Ancient Theatre/Museum

Musuems and monuments

Gratuit avec le Vaucluse Provence Pass


30.00 €

10% in your kitty

The Théâtre Antique and the Musée d'Art et d'Histoire are open every day, all year round.

Ancient Theatre

January, February, November, December: 9.30am-4.30pm
March, October: 9.30am-5.30pm
April, May, September: 9am-6pm
June, July, August: 9am-7pm
These times may change in the evening during rehearsals and performances.

Theatre virtual tour supplement €5 in addition to your Vaucluse Provence Pass: Théâtre Antique d'hier et d'aujourd'hui.

Escape game supplement of €5 in addition to your Vaucluse Provence Pass: "Teutobod: The Curse of the Barbarians".

Museum of Art and History

January, February, November, December: 9.30am-12pm / 1pm-4.30pm
March, October: 9.45am - 5.30pm
April, May, September: 9.15am-6pm
June, July, August: 9.15am-7pm

Gates close 15 minutes before closing time.
Distribution of audio guides ends 1 hour before the site closes.

The bookshop is open during the Theatre's opening hours.

Children's rates:

Under 7s: free 
- 7 to 17s: €8 and €10.



04 90 51 17 60

Roman Theatre & Museum of Orange

VISIT THE ROMAN THEATRE OF ORANGE : Located in the heart of the Rhône Valley, the Roman Theatre of Orange is without doubt one of the finest remnants of the Roman Empire. Exceptional evidence of Ancient Rome and part of the UNESCO World Heritage list, it is the best preserved theatre in Europe.VISIT THE ART AND HISTORY MUSEUM OF ORANGE : The Art and History Museum of Orange is located in a private mansion built in the 17th century. Today it is home to a rich collection of furniture and objets d’art, and recounts the history of Orange from Classical Antiquity to the 19th century.


It owes its fame in particular to its magnificent stage wall, amazingly well-preserved and unique in the Western world. A venue for shows in Roman times, it continues in this role today, to the delight of music lovers the world over.

The exterior façade or postscaeniumThe finest wall in my kingdom”. This was how Louis XIV described the imposing façade of the theatre, 103 metres long, 1.80 metres thick and 37 metres high. The stage wall, the frons scaenae. The stage wall was very important as it helped to properly project sound and comprised the only architectural décor in the theatre. The terraces, the cavea. Capable of accommodating 10,000 spectators, the terraces were carved out of a hillside to make construction easier and render the final building more stable.The orchestra. With a diameter of 19 metres, this semicircle is the epicentre of the terraces. The stage The stage is flanked by two towers called basilicae. These towers housed the rooms that served as foyers. The stage roof. The architecture and structure of the roof over the current stage are resolutely contemporary and the fruit of extensive scientific and archaeological research.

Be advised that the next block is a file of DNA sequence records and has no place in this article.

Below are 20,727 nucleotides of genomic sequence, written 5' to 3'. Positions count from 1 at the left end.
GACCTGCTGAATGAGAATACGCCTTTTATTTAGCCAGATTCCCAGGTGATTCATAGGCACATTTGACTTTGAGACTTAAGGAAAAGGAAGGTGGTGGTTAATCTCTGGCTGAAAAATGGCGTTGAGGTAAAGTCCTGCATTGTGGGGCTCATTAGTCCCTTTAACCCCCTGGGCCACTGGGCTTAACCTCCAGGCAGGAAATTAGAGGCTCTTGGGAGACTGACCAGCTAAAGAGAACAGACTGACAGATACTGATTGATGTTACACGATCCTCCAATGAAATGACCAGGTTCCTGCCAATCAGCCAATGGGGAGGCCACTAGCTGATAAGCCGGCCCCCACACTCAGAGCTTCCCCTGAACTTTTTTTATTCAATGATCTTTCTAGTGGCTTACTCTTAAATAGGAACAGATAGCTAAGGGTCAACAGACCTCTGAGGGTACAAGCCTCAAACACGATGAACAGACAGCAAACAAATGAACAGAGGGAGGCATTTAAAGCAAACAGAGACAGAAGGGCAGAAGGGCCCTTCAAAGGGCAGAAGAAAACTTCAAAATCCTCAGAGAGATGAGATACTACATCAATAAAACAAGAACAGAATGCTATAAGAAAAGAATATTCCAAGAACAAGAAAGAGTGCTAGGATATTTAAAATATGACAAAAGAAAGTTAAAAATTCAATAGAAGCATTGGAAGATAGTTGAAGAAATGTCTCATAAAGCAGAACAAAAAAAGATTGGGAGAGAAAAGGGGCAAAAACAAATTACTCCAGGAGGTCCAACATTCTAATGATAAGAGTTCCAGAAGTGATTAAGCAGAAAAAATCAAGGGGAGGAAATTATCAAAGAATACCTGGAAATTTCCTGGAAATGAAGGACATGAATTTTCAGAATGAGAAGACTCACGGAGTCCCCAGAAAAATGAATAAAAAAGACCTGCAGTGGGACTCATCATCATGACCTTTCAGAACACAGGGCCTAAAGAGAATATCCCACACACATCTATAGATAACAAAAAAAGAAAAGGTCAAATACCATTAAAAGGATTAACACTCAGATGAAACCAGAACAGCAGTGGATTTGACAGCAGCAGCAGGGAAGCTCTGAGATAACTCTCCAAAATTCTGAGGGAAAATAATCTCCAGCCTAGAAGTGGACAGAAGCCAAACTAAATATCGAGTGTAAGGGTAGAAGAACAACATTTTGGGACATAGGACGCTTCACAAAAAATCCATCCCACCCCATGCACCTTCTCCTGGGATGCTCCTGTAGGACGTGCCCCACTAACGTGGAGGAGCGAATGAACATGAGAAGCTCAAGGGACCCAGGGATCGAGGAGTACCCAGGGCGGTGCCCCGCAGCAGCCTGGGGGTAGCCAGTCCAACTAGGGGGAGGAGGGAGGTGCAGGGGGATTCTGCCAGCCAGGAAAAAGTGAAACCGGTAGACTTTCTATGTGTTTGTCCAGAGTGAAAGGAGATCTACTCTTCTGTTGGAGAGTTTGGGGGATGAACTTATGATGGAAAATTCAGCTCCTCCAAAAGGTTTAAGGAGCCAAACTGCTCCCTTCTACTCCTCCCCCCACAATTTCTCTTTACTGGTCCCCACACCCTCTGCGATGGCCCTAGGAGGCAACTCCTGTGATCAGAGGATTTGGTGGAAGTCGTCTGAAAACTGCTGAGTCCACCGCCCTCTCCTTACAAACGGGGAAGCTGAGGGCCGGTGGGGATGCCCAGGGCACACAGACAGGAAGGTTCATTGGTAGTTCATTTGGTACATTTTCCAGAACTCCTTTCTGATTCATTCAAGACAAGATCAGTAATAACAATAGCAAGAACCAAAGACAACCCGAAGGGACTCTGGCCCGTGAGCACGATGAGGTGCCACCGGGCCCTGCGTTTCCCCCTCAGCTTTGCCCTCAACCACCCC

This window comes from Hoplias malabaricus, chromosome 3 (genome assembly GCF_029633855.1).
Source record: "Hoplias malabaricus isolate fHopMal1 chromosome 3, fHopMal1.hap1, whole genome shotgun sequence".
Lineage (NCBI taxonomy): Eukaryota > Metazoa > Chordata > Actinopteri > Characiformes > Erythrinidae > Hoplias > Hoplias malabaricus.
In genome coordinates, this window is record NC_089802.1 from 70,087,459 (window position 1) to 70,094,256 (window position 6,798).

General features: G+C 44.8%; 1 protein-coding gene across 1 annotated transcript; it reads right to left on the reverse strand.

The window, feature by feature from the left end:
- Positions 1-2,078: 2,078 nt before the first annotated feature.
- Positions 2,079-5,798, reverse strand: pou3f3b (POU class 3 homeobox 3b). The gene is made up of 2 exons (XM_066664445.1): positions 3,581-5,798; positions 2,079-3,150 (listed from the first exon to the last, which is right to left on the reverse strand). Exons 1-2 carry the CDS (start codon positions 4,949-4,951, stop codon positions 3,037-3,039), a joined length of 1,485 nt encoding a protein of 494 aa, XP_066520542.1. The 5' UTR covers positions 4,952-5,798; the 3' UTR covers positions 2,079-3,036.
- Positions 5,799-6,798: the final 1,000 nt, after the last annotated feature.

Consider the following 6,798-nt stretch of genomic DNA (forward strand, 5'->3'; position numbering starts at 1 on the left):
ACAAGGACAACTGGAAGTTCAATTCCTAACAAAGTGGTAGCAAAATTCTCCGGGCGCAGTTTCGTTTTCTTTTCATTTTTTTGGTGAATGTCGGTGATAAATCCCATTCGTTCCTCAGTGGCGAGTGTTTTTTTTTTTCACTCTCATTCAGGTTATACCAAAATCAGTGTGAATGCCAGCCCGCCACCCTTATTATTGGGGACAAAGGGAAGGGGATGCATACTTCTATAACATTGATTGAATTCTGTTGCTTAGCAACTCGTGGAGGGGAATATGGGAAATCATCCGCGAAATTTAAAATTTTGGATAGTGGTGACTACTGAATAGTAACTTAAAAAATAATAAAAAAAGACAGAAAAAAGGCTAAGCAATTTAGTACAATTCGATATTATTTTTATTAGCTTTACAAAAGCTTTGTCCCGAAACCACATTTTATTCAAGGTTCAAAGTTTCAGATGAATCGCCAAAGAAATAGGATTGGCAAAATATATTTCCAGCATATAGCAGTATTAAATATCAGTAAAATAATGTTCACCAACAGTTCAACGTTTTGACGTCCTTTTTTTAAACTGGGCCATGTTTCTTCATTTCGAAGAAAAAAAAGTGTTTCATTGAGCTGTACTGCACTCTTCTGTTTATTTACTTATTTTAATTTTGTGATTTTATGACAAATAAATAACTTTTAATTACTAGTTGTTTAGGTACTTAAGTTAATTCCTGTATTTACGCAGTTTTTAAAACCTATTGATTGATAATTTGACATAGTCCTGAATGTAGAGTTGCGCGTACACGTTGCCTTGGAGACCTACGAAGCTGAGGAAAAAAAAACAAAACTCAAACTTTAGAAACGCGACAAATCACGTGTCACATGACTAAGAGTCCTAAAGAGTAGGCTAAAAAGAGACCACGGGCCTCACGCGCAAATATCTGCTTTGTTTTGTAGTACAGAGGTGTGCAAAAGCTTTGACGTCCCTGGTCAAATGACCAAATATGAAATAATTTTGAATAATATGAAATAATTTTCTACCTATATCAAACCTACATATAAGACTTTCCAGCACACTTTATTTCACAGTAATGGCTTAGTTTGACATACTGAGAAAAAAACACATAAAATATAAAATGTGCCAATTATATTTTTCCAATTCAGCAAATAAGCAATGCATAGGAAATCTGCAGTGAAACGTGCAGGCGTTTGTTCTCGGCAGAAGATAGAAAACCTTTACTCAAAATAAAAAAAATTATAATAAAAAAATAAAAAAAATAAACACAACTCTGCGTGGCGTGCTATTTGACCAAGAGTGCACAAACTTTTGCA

The Principality Room conjures up the astonishing past of Orange, from the Middle Ages to modern times, thanks to varied items such as a series of engravings and portraits of the princes and princesses of Orange-Nassau, The Portico Room home to a major work: the Centaur mosaic. The Land Registry room presents the fragments of 3 Roman land registries engraved on marble slabs. These unique documents were discovered in Orange in 1949. Others rooms to discover : The Curiosity Cabinet, the Gasparin Room, The Bishp’s Room, The Wetter Room, The Frank Brangwyn and Albert de Belleroche Rooms,,,